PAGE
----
Take the Ride 12/26/20

The important thing is to keep hammering away at this, no matter what. Today, I am close to missing my deadline. I normally have these things done at least several hours beforehand, but today I got into my editing and lost track of time.

I successfully scheduled a total of $1,480 worth of editing jobs starting today and ending on the 4th of January. That is a novella and two novels’ worth of editing.

Before, I was editing simply to exist. I did not want for much, so I didn’t worry about overloading myself. I liked to relax and hang out. Now that a child is on the way, however, I’m afraid I can’t relax, at least for the next few years. I have to go go go.

I’m fine with it, at least for the moment. I realize that in the future I may burn out and need some time to recoup, but at the moment I’m enthused by my ability to source income that quickly. It is *doable*, although I’m not sure how the work will be through the coming downturn in the economy, or after the slew of NaNoWriMo writers peters off. The summer is always pretty slow.

Then again, I never really *tried* to actively look for jobs in the summer. I let what come my way, come my way. I used to even *deny* jobs if I didn’t like the sample. No more of that nonsense. I have to take everything. I have to accumulate capital.

If it was just me and Rios, I probably wouldn’t care so much. A tiny creature changes everything, though.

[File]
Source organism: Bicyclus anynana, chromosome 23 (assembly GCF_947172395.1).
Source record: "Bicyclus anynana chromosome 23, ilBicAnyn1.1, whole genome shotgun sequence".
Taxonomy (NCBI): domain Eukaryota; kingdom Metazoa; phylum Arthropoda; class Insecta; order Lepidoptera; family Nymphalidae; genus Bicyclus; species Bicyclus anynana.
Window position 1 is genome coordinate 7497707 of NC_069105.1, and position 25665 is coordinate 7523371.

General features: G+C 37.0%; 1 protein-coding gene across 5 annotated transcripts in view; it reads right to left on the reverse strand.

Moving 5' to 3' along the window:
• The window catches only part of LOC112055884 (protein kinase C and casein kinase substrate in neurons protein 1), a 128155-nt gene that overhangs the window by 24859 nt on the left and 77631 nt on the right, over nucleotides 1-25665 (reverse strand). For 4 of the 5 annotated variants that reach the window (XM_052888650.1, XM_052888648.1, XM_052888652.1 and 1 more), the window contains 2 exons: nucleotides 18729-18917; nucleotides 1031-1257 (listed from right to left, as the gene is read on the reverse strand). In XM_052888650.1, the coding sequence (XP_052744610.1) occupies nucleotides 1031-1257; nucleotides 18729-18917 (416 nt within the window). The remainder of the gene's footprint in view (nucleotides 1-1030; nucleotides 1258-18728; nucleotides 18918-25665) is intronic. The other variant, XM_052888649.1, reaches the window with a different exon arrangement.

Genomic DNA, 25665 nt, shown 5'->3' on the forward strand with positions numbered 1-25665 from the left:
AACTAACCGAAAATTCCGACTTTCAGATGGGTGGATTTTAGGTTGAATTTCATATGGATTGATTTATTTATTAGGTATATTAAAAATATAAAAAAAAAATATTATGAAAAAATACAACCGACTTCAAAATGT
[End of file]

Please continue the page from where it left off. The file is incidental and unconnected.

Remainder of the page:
You know, for a while there, in the depths of a panic, I considered dropping all of this and going to trade school to become an electrician. That career has always appealed to me, because I’m fascinated with currents and wiring and power. Then I realized it would require six years of apprenticeship and, well, I don’t have that kind of time.

Over the past seven or so years I have slowly built myself into what I am today: an editor. I didn’t even realize I was doing it. Now that I have the background, however, it’s a bit too late to start it all over again. And I’m not bummed about it. I like working on books.

But still: it’s locked in. Lots of things are locked in. Weird feeling, it is, like being strapped into a rollercoaster before it takes off. I’d been standing in line for nearly a decade, and now that the safety belts are clicked in and I’m gripping the metal handles, I don’t have time to yell. I can’t stop everyone else’s fun just because it looks steep.

Time to take the ride.

Christmas 12/25/20